My second dish from Dinner Thyme: Buffalo Chicken Wings. Which is part of their appetizer menu. I cooked as directed, although since I cooked the wings on a rack I decided not to flip the wings at that halfway cooking mark. These are indeed spicy, but you can control some of that spice level. I liked the fact these tasted great, and had NO breading to get in my way. These are meant as an appetizer. It comes as two servings, but you could up this to three depending on what else was for dinner. Since I only had two meals that day, and dinner was going to be horridly late (as in around my usual bed-time), I ate this as a whole brunch. I do understand these folk do try to source from farms that are more or less responsible.
Up next are the vegetarian/vegan Crispy Artichokes. This is another side. They come with corn starch, an ingredient I’m not crazy about, but we shall do this. Dinner Thyme supplies the artichoke hearts and the corn starch mix, and you supply the olive oil, salt and pepper. As this was to cook at a high temperature, and I don’t buy non-virgin EVOO, I went with my favorite standby, avocado oil, and used the minimal amount as described in the recipe. At least, the corn starch should supply the “crispy” part… RIGHT?
Severely disappointed with this dish, after the previous two. The choice of a different oil should not have made a difference in the cooking regard here. I added neither salt nor pepper – I don’t think either would have made a difference in helping it. Maybe the pepper…
But.. the corn starch coating didn’t truly brown up enough to be crispy, and while I love sourness and a good vinegar taste to many of my foods, the artichoke hearts were a little past the proper (even for me) optimal vinegar taste level. I know this was supposed to be at some “wannabee crispy/sour level”, but this side dish did not, sadly, work for me. Another ten minutes might have made some browned crispiness, but I don’t think I’d care. Okay, it’s vegan, but that’s not enough to help this encourage this for anybody. Vegan or not.
Another main dish I tried for this blog post was Cherry Pork Medallions with Asian Edamame. They ask you to thaw all the ingredients except the edamame – I suspect that is something that by cooking it at the last minute helps preserve some more solid veggie texture. There are two separately-frozen pork loin medallions, so you can make this on different nights if you are eating alone. The rest you will have to divide half and half, should you choose, but that looks easy enough. Again I decided to cook this all at once, not worrying as I’d have the leftovers re-heated for breakfast. This turned out very tasty; alas I didn’t get photos – but my rendition looked very much like the source packaging photo.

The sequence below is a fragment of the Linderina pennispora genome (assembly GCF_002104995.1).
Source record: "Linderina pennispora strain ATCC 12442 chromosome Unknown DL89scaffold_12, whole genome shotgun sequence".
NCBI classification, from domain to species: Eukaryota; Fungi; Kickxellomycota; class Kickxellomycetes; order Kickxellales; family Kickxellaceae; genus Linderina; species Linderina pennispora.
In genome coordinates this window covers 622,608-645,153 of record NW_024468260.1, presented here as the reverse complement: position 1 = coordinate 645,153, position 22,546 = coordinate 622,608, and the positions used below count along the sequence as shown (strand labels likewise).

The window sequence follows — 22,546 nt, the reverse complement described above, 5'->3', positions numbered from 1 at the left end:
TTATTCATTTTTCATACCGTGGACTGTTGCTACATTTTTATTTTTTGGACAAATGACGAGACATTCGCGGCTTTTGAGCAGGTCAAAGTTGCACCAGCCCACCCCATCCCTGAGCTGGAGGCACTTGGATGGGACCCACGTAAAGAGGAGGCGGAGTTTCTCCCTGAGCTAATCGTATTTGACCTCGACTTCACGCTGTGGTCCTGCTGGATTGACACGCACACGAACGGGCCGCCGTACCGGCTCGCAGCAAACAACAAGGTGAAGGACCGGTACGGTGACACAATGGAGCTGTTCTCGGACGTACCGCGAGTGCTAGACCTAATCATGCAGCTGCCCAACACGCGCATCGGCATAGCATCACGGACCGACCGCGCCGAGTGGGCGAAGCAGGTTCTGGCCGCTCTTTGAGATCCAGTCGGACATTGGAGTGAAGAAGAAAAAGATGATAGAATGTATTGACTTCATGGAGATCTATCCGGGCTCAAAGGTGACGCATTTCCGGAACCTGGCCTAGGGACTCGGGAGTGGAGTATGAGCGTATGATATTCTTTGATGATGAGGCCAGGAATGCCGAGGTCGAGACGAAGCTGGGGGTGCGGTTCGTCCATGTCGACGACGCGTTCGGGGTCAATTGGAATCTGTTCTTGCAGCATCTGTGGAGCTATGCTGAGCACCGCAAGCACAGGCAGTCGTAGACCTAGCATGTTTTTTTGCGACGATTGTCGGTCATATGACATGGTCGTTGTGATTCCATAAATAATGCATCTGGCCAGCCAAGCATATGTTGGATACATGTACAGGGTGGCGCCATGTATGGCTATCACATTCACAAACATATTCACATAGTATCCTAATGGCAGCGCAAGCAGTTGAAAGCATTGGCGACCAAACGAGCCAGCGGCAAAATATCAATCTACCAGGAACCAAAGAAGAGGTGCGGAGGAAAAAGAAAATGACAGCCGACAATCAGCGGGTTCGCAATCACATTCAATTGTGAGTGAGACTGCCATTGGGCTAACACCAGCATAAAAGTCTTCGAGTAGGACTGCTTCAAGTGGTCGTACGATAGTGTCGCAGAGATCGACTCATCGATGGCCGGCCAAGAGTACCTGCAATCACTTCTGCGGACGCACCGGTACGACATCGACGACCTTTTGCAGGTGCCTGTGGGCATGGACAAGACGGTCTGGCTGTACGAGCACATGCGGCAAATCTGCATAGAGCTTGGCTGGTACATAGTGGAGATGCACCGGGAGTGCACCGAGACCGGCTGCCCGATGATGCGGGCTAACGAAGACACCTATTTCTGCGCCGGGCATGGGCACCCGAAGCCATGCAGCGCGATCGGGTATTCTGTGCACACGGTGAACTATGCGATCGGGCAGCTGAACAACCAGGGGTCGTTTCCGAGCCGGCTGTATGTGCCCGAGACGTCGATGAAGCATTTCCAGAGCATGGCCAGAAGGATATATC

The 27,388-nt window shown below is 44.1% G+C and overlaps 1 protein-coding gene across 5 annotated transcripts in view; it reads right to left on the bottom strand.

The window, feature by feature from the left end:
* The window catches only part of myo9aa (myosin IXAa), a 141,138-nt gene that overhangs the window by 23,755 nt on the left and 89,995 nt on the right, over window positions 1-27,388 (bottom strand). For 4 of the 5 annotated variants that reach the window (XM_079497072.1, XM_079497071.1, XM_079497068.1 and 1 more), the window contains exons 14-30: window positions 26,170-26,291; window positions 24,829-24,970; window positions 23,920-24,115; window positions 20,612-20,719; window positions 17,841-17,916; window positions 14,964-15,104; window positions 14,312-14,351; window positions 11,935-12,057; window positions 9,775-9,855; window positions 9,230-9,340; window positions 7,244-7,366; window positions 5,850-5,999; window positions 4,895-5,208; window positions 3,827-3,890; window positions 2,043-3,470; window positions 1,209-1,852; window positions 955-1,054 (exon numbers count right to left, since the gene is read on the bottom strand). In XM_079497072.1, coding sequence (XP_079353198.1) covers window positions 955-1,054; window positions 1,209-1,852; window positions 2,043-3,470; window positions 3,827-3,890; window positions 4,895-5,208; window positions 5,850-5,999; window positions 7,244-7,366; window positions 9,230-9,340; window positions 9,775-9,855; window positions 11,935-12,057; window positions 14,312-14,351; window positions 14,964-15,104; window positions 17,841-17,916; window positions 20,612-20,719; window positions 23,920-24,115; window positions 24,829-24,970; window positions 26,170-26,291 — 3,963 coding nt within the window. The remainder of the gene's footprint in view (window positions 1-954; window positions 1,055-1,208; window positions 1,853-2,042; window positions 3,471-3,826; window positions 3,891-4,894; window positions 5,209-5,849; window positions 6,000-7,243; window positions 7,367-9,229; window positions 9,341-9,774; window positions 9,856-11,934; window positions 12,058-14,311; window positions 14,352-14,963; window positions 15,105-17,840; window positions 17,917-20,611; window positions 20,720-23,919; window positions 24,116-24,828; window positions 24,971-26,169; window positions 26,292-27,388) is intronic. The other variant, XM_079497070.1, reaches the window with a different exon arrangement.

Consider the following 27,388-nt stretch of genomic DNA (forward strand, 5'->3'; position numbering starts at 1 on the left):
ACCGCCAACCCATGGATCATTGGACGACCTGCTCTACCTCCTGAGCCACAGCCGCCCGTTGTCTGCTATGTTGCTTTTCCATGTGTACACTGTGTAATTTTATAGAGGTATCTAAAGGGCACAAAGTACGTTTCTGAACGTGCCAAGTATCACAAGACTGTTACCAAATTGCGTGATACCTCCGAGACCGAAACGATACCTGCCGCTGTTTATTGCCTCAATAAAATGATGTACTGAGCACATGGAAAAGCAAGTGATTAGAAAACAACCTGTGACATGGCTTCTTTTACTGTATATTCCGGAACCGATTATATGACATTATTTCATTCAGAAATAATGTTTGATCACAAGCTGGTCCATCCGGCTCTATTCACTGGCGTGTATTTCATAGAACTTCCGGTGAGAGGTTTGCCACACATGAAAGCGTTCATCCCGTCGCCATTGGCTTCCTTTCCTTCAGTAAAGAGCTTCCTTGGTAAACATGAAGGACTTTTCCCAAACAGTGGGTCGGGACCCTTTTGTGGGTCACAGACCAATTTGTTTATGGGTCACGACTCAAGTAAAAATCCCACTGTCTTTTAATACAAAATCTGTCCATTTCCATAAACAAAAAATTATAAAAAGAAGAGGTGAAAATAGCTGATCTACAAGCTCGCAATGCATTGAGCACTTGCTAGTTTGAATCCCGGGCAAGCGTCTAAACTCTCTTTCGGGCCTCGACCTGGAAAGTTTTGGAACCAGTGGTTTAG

Other things I picked up but have not tried (they’re still in the freezer):
- Orange-Glazed Salmon over Wilted Spinach
- Mushrooms and Artichokes Pasta with Marsala Wine Sauce (vegetarian)
- Bayou Jambalaya
- Buttermilk Pancakes (vegetarian breakfast)
- Sautéed Spinach (vegetarian side)
I suspect the sautéed spinach will be a waste of time and money – it is so easy to get a frozen package of the stuff and sauté it yourself with things to hand, but for whatever un-recalled reason, I ordered that. I suspect it was because I was trying to find more sides I really wanted to eat. It might be good as all-get-out, but I’m sure I can do just as good with a frozen supermarket package.
I do like the convenience that they come frozen, and that you can pull them out and eat when you want. It’s probably not a service I’ll avail myself of, often – but then again unlike a large portion of the population, I enjoy just getting out there and cooking in the kitchen! But, if you need this, or have nights of limited time – the service is there. They are usually, but not always, accurate about cooking time.
One thing that is a super WRONG thing about this service: Prices say “portions”. Which means if you were to serve this individually. Actual costs are for the dual meals delivered. I am, for this reason, probably not going to deal with this site longer. I didn’t even notice this serioiusly wrong stickler thing until today. Ultimately: their food by and large is good – but the price is high. Depends on what you might be craving, as this COVID thing continues.
Based on others I’ve talked to, Misfits Market is a good source for home delivery produce. They take somewhat-off veggies and fruits, pack them off, and send them to people who are willing to pay for potentially-blemished items. Which may often just end up in some industrial-sized compost pile.
My idea when I signed up, was to use this service until mid-June, when our local farmers’ markets open, and until when (as I hope) some of my own home-grown produce appears. This is still my plan, but no idea if this is going to be viable, considering the world as current. Underlying my decision to subscribe is the fact that it’s a long haul back and forth to the nearest supermarket, and having fresh produce around is lovely.